Comedian / One half of the musical comedy duo – The Fan Brigade
I grew up in Mangawhai where I lived until age five, then we moved to a little town called Te Kauwhata in the Waikato which is about fifteen minutes north of Huntly. It sounds really dodgy, but we basically packed up and moved to this little town in the middle of nowhere overnight and I still don’t know why. We went from having this amazing three story house with a balcony overlooking the ocean in Mangawhai, to this tiny farm house in Te Kauwhata with paint peeling off the walls. It definitely caused an ‘oh my god,’ reaction.
I did all of my schooling in Te Kauwhata and absolutely loved it. I was a big drama and music nerd who loved folk dancing, making teaspoon holders out of pottery for the school principal and being the lead recorder player. I think I was just a very nerdy show-pony!
My interest in music was always there. I took piano lessons from age five before quitting when I turned fifteen because it wasn’t cool anymore. I was always singing, that was my biggest passion. As for the comedy, my whole family is just full of idiots. We all have a really good sense of humour and we’re all quite witty with our banter. To be fair, being funny and having a sense of humour for us was also a little bit of a survival thing. We didn’t particularly have the happiest childhood, so comedy sort of presented itself as a necessity.
Brought up on MASH, Benny Hill and all of those classics, I used to wake up once my parents had gone to bed and watch Pulp Comedy on TV. That was when the only real New Zealand comedians were Mike King, Brendhan Lovegrove, Jan Maree, Irene Pink and Ewen Gilmour, I thought they were so cool. I would go onto the Classic’s website and look at the Raw Comedy Competition they held but never ever had the guts to enter, despite thinking it was something I might be good at.
On Twitter I used to write stupid tweets every now and then. I never thought I was that funny, but Amanda [the other half of Fan Brigade] seemed to, and sent me a message saying I should enter the Raw Comedy Competition. I thought she was the funny one, so we ended up going back and forth telling each other to enter before deciding that we should get together and write our own six minute set. From the moment we met we got on really well. Our tribute song to Tamati Coffey was written during our first meeting. Then two weeks later, the third time we’d met, we were on stage together for the competition and ended up getting through to the semi finals and we just haven’t stopped since.
Our comedy is very relevant to us, our lives and our personal opinions. A lot of it is also just stuff that people are thinking, but have never really known how to say out loud. So when we do come out with it, a lot of women respond with, ‘finally someone said it!” which is very cool.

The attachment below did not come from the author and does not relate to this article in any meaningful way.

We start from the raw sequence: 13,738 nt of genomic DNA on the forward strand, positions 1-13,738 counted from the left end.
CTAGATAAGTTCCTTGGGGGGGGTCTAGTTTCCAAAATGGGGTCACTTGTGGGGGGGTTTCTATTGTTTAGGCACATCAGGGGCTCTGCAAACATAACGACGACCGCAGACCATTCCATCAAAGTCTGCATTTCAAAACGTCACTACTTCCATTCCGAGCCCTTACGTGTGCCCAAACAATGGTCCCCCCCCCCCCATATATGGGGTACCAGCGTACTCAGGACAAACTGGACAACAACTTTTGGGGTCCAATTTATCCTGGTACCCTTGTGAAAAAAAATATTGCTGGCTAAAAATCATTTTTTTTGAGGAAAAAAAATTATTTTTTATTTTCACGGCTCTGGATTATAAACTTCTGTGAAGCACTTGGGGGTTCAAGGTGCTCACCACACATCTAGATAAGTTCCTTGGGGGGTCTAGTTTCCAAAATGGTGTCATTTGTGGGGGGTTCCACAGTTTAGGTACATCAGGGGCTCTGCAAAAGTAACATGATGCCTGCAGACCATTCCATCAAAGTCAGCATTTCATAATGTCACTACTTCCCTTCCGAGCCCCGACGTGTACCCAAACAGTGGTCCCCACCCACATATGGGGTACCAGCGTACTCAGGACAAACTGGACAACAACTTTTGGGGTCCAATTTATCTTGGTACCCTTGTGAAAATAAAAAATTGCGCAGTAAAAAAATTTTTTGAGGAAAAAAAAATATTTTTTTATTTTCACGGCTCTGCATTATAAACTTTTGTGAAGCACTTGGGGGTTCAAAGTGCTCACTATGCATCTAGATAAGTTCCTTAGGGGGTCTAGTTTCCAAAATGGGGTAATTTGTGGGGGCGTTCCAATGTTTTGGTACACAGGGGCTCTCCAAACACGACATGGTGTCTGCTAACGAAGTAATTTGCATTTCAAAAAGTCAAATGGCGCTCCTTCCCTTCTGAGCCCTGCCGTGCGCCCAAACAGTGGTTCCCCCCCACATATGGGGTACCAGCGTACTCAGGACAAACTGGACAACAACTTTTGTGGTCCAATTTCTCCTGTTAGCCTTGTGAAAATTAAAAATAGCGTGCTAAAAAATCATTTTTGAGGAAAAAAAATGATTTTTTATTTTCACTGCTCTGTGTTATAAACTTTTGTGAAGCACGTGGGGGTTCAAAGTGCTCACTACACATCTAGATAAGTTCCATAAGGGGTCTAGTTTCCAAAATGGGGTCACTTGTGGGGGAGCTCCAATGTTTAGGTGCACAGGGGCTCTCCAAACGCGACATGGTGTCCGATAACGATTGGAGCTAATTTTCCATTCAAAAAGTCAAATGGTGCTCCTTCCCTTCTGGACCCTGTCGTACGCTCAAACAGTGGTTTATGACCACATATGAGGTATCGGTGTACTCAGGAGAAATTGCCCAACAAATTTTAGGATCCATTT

Amanda and I are best friends, we talk all day and every day. A lot of our material comes from when we’re together. So much ridiculous stuff comes out of our mouthes that we realise would make a great piece or a good song. When we actually sit down, focus and say, ‘okay, we need to write a song about this,’ and try make it happen, it never comes. It truly all stems from nowhere when we’re just being idiots. We we work really well together in the sense that I just happen to have a higher singing voice and she happens to have a lower one. She is pretty cool with playing the ukulele, whereas I’m just lazy.. But I am trying to bring in more instruments!
At the Comedy Gala this year we’re performing a song which is about a real life experience of what happened to us when we went to an RSA together. Our new show that we’re bringing to the Festival, Feminazi Bitches, offers a little bit more of a backstory. Our shows so far have mostly been about our opinions, but this one is more of a backstory about how we became the Feminazi Bitches, which is a term that has been placed on us by strange men on the internet. They’re calling us Feminazi Bitches like it’s a bad thing, but thanks to them we now have a great title for our show!
Social media for people in the arts has been incredible. You tell someone you’re in comedy and their response is that they haven’t seen you on 7 Days. But comedy is so far beyond what they’re showing on mainstream television. There’s so many great comedians that I only knew existed because of Twitter and that’s why social media is such a great place to see what else there is on offer. We never had that before. On the downside, you get harassed everyday! We’re lucky because we have a pretty thick skin and we find it funny, but we get all sorts of comments and even death threats. I seem to get more comments from men about how they would like me to die, so – ‘I hope you get run over by a car,’ whereas Amanda gets them more along the lines of, ‘I hope you die of lukemia bitch.’